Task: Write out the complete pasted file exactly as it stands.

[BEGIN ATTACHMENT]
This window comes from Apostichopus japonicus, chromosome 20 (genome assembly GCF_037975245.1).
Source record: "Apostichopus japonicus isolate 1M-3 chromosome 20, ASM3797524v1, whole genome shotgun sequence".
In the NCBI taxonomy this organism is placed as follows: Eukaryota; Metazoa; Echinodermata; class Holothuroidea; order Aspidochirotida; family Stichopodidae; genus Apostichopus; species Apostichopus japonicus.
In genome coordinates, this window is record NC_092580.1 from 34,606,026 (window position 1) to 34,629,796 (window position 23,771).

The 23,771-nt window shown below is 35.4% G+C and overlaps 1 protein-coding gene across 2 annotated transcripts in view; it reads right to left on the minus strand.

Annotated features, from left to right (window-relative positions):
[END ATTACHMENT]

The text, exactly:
This window comes from Apostichopus japonicus, chromosome 20 (genome assembly GCF_037975245.1).
Source record: "Apostichopus japonicus isolate 1M-3 chromosome 20, ASM3797524v1, whole genome shotgun sequence".
In the NCBI taxonomy this organism is placed as follows: Eukaryota; Metazoa; Echinodermata; class Holothuroidea; order Aspidochirotida; family Stichopodidae; genus Apostichopus; species Apostichopus japonicus.
In genome coordinates, this window is record NC_092580.1 from 34,606,026 (window position 1) to 34,629,796 (window position 23,771).

The 23,771-nt window shown below is 35.4% G+C and overlaps 1 protein-coding gene across 2 annotated transcripts in view; it reads right to left on the minus strand.

Annotated features, from left to right (window-relative positions):